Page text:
Multitrack sequencer software typically uses a multi-track recorder metaphor as the main interface, consisting of multiple tracks and track segments in the form of a piano-roll guided input for the control of MIDI-based software instruments. In order to translate a composition to real players, a engraving quality program such as Sibelius must be used to accurately print out the master score as well as individual parts for each player.
With my background in graphic design and typography, I have been fascinated with the use of notation software, and have become quite good at translating sequencer MIDI code for performance by live instrumentalists. Granted, the opportunities to assemble and conduct an orchestra are limited by major financial constraints, but simply knowing how music notation is used adds a lot to the realism of a work.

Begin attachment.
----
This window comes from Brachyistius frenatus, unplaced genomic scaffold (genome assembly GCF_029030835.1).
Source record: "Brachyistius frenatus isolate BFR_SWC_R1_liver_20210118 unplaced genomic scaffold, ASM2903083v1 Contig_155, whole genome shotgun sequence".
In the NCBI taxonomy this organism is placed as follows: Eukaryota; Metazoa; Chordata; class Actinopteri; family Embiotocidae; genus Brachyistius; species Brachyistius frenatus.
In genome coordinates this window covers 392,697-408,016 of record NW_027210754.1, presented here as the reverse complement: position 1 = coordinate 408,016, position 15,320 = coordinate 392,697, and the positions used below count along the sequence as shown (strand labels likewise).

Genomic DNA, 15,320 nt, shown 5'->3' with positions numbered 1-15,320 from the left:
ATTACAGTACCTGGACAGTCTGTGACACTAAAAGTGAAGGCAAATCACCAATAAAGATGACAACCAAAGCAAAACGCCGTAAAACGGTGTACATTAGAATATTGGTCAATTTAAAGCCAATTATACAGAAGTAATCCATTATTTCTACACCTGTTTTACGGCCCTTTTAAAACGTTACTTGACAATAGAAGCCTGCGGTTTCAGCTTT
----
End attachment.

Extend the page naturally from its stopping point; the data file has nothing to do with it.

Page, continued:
For Small Orchestra
Something Coplandesque with a similar use of odd time signatures and open tonality. The wood blocks provide a hokey barnyard effect and help the other players with timing. I used an orchestral template of Berlin Woodwinds and Cine Brass along with Spitfire Percussion and Loegria Strings. This seemed to provide a nice small orchestra sound.
For Woodwinds and Strings
I used Orchestral Tools' Berlin Woodwinds for most of the woodwind samples, along with Miroslav Philharmonik for the bass clarinet. Spitfire Logeria was used for the strings, which provides a smaller-sized string section with lots of articulations.
For Harp and Strings
Something atmospheric in the style of Impressionist composers using whole tone scales and seventh ninth thirteenth chords. I referenced Gunnhildur Einarsdóttir's excellent Harp Notation website at http://sites.siba.fi/en/web/harpnotation